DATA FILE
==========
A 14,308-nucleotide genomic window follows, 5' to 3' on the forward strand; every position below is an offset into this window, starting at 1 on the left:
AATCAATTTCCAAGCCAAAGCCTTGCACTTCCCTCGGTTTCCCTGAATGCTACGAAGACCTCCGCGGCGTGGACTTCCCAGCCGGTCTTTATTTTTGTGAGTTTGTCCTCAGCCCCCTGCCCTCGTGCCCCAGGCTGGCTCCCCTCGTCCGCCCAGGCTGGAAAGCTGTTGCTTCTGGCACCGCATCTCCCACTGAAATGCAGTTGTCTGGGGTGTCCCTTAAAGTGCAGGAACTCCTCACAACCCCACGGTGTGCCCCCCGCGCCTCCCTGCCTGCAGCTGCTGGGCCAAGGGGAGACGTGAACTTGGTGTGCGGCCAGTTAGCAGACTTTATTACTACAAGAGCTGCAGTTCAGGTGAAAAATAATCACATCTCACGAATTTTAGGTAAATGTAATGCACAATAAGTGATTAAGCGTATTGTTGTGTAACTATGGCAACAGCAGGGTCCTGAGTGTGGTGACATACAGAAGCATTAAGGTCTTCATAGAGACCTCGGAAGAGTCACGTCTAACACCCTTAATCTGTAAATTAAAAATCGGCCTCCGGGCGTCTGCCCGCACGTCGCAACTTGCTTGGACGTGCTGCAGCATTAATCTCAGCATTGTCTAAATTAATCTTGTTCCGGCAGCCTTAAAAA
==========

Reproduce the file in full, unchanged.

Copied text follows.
A 14,308-nucleotide genomic window follows, 5' to 3' on the forward strand; every position below is an offset into this window, starting at 1 on the left:
AATCAATTTCCAAGCCAAAGCCTTGCACTTCCCTCGGTTTCCCTGAATGCTACGAAGACCTCCGCGGCGTGGACTTCCCAGCCGGTCTTTATTTTTGTGAGTTTGTCCTCAGCCCCCTGCCCTCGTGCCCCAGGCTGGCTCCCCTCGTCCGCCCAGGCTGGAAAGCTGTTGCTTCTGGCACCGCATCTCCCACTGAAATGCAGTTGTCTGGGGTGTCCCTTAAAGTGCAGGAACTCCTCACAACCCCACGGTGTGCCCCCCGCGCCTCCCTGCCTGCAGCTGCTGGGCCAAGGGGAGACGTGAACTTGGTGTGCGGCCAGTTAGCAGACTTTATTACTACAAGAGCTGCAGTTCAGGTGAAAAATAATCACATCTCACGAATTTTAGGTAAATGTAATGCACAATAAGTGATTAAGCGTATTGTTGTGTAACTATGGCAACAGCAGGGTCCTGAGTGTGGTGACATACAGAAGCATTAAGGTCTTCATAGAGACCTCGGAAGAGTCACGTCTAACACCCTTAATCTGTAAATTAAAAATCGGCCTCCGGGCGTCTGCCCGCACGTCGCAACTTGCTTGGACGTGCTGCAGCATTAATCTCAGCATTGTCTAAATTAATCTTGTTCCGGCAGCCTTAAAAA